State of the Planet

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Exhibit Shines Spotlight on Female Grassroots Activists in Mozambique and New York City

photo from exhibit
Titled “Speaking to Peace: Portraits from Maputo and New York City,” a new exhibit captures several perspectives of underrepresented grassroots women peacebuilders in order to bring their expertise to a public space. Photo: Meredith Smith

By Jaclyn Donahue 

A new exhibit on display at Low Memorial Library highlights women’s everyday experiences and thoughts about peace, security, and community.

Titled “Speaking to Peace: Portraits from Maputo and New York City,” the exhibit captures several perspectives of underrepresented grassroots women peacebuilders in order to bring their expertise to a public space.

Columbia’s Advanced Consortium on Cooperation, Conflict and Complexity (AC4), in collaboration with photographer and human rights researcher Daniel Jack Lyons, unveiled the exhibit on Friday. It coincides with the launch of AC4’s Women, Peace and Security Program, and is free and open to the public.

The exhibit includes portraits and voices of women associated with Horizonte Azul—a gender and youth organization in the outskirts of Maputo, Mozambique’s capital city—and the Association to Benefit Children (ABC), an organization that builds resilience in vulnerable communities in New York City’s East Harlem and beyond.

Speaking to Peace makes clear the importance of an inclusive and expansive peace and security agenda. In their own words, these women describe their encounters with personal and societal violence and the practical steps that they have taken as activists towards confronting such violence and insecurity.

“Here in the neighborhood when a meeting is held, the community leaders don’t invite young women,” says Filomena, a woman from Maputo. “But we are part of this community, we want to hear and speak so we can learn and teach our elders. So they know that we have voice, we have value.”

Even in two distinct urban contexts, Maputo and New York, these women speak to similar ongoing challenges brought on by societal norms, inequality, and inefficient policy that undermine their daily safety. As one woman from Maputo notes, “When inequality is so stark and always in front of you, there is no chance for peace. A person cannot feel at peace when they think that they will never have a decent job to achieve what they want… The state ignores details like this, while violence is occurring everywhere.”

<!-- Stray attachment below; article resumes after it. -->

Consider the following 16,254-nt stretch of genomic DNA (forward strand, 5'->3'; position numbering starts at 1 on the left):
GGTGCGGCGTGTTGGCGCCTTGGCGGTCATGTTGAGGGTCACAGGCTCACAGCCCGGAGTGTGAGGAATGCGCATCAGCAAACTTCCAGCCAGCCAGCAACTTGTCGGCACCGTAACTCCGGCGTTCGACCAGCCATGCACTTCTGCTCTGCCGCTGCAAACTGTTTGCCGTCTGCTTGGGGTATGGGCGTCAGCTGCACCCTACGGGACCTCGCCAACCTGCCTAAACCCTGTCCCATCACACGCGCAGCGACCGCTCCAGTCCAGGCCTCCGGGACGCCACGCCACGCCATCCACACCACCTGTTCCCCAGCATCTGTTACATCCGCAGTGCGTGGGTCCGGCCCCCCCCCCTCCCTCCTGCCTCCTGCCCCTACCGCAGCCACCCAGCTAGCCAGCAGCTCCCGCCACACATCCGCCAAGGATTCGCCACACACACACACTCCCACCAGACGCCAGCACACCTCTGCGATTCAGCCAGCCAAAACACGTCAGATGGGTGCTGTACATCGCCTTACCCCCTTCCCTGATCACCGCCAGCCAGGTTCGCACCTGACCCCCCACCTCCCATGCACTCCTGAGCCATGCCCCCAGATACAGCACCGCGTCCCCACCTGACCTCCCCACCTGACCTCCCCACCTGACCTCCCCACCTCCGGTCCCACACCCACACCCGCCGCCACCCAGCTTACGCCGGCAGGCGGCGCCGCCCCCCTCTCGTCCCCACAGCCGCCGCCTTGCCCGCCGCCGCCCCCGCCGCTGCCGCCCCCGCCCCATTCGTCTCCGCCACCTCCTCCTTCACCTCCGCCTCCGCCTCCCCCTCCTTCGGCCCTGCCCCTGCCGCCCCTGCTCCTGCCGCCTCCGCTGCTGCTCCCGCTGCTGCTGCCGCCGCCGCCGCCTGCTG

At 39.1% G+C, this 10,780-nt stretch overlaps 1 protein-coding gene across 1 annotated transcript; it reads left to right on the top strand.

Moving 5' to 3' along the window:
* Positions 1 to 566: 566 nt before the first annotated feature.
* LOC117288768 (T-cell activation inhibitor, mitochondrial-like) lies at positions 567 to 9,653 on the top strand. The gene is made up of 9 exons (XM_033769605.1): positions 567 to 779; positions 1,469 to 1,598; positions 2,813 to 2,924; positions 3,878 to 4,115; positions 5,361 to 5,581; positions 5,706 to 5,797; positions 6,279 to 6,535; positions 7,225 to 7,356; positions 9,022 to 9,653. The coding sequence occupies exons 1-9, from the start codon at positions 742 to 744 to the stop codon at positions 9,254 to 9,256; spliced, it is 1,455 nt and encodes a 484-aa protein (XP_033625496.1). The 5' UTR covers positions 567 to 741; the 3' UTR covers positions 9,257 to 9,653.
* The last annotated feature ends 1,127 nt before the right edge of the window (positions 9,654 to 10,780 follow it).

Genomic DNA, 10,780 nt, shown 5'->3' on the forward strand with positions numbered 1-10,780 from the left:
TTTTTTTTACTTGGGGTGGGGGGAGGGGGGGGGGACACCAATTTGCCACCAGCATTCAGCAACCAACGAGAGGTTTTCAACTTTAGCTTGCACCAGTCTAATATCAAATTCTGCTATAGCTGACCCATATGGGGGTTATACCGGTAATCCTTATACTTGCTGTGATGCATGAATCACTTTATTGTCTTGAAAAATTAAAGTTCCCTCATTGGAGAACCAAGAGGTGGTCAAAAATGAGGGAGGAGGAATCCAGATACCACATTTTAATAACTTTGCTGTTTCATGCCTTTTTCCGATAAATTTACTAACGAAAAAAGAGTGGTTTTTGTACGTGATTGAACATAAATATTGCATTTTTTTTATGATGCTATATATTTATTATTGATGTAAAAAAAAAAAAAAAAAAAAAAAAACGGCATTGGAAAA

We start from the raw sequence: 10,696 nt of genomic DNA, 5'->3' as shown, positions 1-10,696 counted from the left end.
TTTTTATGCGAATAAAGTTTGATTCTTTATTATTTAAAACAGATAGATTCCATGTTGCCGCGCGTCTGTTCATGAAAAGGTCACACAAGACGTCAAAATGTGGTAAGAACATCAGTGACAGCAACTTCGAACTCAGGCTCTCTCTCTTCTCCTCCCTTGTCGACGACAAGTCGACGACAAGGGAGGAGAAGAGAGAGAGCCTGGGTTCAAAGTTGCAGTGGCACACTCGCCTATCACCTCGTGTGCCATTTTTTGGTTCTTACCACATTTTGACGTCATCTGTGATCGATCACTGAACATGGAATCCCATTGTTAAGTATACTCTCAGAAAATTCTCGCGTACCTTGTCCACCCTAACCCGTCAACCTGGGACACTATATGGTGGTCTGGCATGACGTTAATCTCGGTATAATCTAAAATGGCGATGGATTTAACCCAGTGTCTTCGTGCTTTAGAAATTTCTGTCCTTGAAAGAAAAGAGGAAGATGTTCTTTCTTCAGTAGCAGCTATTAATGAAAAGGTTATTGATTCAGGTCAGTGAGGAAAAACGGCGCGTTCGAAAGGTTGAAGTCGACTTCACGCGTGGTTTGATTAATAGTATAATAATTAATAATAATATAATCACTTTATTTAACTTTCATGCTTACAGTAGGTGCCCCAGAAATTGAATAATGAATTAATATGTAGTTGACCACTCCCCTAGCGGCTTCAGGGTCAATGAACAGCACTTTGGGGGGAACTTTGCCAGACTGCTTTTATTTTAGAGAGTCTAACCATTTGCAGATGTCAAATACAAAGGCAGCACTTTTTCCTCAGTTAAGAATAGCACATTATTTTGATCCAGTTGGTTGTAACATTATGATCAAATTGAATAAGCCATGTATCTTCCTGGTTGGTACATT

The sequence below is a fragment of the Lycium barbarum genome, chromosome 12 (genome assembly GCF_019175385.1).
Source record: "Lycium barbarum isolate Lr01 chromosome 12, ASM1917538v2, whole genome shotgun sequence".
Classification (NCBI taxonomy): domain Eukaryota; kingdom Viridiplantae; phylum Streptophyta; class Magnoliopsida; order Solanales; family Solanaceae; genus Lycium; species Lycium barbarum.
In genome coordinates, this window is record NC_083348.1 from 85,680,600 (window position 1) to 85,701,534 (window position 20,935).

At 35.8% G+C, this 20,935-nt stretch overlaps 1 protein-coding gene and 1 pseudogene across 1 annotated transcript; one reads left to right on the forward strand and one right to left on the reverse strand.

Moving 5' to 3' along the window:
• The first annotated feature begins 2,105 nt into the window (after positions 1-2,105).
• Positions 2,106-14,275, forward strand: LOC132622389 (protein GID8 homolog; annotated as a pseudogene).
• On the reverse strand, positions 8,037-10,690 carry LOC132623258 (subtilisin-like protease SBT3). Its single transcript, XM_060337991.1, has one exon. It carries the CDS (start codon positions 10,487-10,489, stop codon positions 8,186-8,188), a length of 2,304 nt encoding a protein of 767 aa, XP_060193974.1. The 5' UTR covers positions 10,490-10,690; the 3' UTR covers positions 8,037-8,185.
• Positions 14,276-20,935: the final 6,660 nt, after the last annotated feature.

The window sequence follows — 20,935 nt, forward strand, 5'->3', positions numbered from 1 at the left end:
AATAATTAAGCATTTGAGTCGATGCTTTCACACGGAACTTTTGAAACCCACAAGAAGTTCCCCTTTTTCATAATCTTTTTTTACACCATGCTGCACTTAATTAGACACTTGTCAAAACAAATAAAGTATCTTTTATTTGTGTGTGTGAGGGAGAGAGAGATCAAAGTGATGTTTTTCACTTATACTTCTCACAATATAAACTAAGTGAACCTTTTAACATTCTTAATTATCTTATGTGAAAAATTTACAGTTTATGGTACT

Gretchen Buchenholz, executive director of ABC, said there is a need to convince people “that there are daily threats to peace and security, daily attacks and violence throughout America. People live in fear and in darkness…. These assaults are aimed particularly and specifically at the most vulnerable, especially women and those in hiding.” With some reflection on the Speaking for Peace exhibit, she commented that it “gives voice and thus power to those under siege and inextricably binds us all to them and to one another with tenderness and fury.”

The photo exhibit acknowledges the unique knowledge and expertise of women whose perspectives often go unheard. AC4’s Women, Peace and Security Program seeks to amplify these voices and leverage opportunities for everyday women peacebuilders as a means for sustaining peace and bringing about social change. The initiative officially launches on October 27, and will magnify the impact and contributions of everyday women peacebuilders and enhance understanding of why, how, and in what ways women have been able to successfully influence peace in their communities.

AC4 is a research center housed within the Earth Institute at Columbia University, and is focused on issues related to sustainable peace, constructive conflict engagement, and sustainable development. By connecting leaders in the field of peace and conflict resolution, AC4 aims to build opportunities and apply its research with the view to generate solutions for some of the most pressing social and environmental challenges.

Banner featuring a collage of extreme heat images.

Recent record-breaking heat waves have affected communities across the world. The Extreme Heat Workshop will bring together researchers and practitioners to advance the state of knowledge, identify community needs, and develop a framework for evaluating risks with a focus on climate justice. Register by June 15

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